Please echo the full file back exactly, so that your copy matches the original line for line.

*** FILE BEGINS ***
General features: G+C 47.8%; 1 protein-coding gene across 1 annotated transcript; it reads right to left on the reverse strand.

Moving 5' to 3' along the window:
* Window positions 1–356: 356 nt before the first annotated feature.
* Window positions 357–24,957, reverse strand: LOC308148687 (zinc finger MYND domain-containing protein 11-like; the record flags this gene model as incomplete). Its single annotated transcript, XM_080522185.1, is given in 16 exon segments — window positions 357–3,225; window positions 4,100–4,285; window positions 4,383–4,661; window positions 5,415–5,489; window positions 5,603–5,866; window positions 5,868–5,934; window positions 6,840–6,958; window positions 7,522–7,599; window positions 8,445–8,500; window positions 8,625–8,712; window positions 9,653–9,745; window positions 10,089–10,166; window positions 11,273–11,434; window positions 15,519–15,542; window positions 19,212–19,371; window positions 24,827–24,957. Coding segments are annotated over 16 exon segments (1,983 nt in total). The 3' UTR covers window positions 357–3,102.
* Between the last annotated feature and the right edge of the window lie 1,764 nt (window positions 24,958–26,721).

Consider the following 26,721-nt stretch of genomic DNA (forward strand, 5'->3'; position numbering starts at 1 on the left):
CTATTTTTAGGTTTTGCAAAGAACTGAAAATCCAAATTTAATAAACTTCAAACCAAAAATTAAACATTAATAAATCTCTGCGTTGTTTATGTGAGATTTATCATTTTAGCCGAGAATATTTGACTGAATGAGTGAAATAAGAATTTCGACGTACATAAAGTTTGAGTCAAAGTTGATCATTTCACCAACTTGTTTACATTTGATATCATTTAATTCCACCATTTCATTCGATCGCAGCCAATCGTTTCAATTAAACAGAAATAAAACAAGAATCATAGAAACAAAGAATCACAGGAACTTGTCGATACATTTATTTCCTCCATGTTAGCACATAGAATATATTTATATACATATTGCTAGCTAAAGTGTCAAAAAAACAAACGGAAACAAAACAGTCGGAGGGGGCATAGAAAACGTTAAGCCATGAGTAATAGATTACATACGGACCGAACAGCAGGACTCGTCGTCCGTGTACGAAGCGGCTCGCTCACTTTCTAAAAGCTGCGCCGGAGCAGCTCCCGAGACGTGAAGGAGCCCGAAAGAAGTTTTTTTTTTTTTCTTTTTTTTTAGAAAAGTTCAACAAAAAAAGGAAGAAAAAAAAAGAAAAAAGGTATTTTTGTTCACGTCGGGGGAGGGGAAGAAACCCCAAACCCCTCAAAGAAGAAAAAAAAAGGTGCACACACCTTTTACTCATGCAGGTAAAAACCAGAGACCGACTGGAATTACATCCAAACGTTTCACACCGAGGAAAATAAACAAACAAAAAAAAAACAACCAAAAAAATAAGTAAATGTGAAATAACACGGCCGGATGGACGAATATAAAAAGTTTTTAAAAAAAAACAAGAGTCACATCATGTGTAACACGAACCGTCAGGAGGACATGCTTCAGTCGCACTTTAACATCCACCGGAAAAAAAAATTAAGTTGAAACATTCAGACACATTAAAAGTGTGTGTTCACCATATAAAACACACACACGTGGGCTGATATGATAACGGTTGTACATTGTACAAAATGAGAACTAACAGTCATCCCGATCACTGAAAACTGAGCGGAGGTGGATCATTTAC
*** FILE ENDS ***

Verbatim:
General features: G+C 47.8%; 1 protein-coding gene across 1 annotated transcript; it reads right to left on the reverse strand.

Moving 5' to 3' along the window:
* Window positions 1–356: 356 nt before the first annotated feature.
* Window positions 357–24,957, reverse strand: LOC308148687 (zinc finger MYND domain-containing protein 11-like; the record flags this gene model as incomplete). Its single annotated transcript, XM_080522185.1, is given in 16 exon segments — window positions 357–3,225; window positions 4,100–4,285; window positions 4,383–4,661; window positions 5,415–5,489; window positions 5,603–5,866; window positions 5,868–5,934; window positions 6,840–6,958; window positions 7,522–7,599; window positions 8,445–8,500; window positions 8,625–8,712; window positions 9,653–9,745; window positions 10,089–10,166; window positions 11,273–11,434; window positions 15,519–15,542; window positions 19,212–19,371; window positions 24,827–24,957. Coding segments are annotated over 16 exon segments (1,983 nt in total). The 3' UTR covers window positions 357–3,102.
* Between the last annotated feature and the right edge of the window lie 1,764 nt (window positions 24,958–26,721).

Consider the following 26,721-nt stretch of genomic DNA (forward strand, 5'->3'; position numbering starts at 1 on the left):
CTATTTTTAGGTTTTGCAAAGAACTGAAAATCCAAATTTAATAAACTTCAAACCAAAAATTAAACATTAATAAATCTCTGCGTTGTTTATGTGAGATTTATCATTTTAGCCGAGAATATTTGACTGAATGAGTGAAATAAGAATTTCGACGTACATAAAGTTTGAGTCAAAGTTGATCATTTCACCAACTTGTTTACATTTGATATCATTTAATTCCACCATTTCATTCGATCGCAGCCAATCGTTTCAATTAAACAGAAATAAAACAAGAATCATAGAAACAAAGAATCACAGGAACTTGTCGATACATTTATTTCCTCCATGTTAGCACATAGAATATATTTATATACATATTGCTAGCTAAAGTGTCAAAAAAACAAACGGAAACAAAACAGTCGGAGGGGGCATAGAAAACGTTAAGCCATGAGTAATAGATTACATACGGACCGAACAGCAGGACTCGTCGTCCGTGTACGAAGCGGCTCGCTCACTTTCTAAAAGCTGCGCCGGAGCAGCTCCCGAGACGTGAAGGAGCCCGAAAGAAGTTTTTTTTTTTTTCTTTTTTTTTAGAAAAGTTCAACAAAAAAAGGAAGAAAAAAAAAGAAAAAAGGTATTTTTGTTCACGTCGGGGGAGGGGAAGAAACCCCAAACCCCTCAAAGAAGAAAAAAAAAGGTGCACACACCTTTTACTCATGCAGGTAAAAACCAGAGACCGACTGGAATTACATCCAAACGTTTCACACCGAGGAAAATAAACAAACAAAAAAAAAACAACCAAAAAAATAAGTAAATGTGAAATAACACGGCCGGATGGACGAATATAAAAAGTTTTTAAAAAAAAACAAGAGTCACATCATGTGTAACACGAACCGTCAGGAGGACATGCTTCAGTCGCACTTTAACATCCACCGGAAAAAAAAATTAAGTTGAAACATTCAGACACATTAAAAGTGTGTGTTCACCATATAAAACACACACACGTGGGCTGATATGATAACGGTTGTACATTGTACAAAATGAGAACTAACAGTCATCCCGATCACTGAAAACTGAGCGGAGGTGGATCATTTAC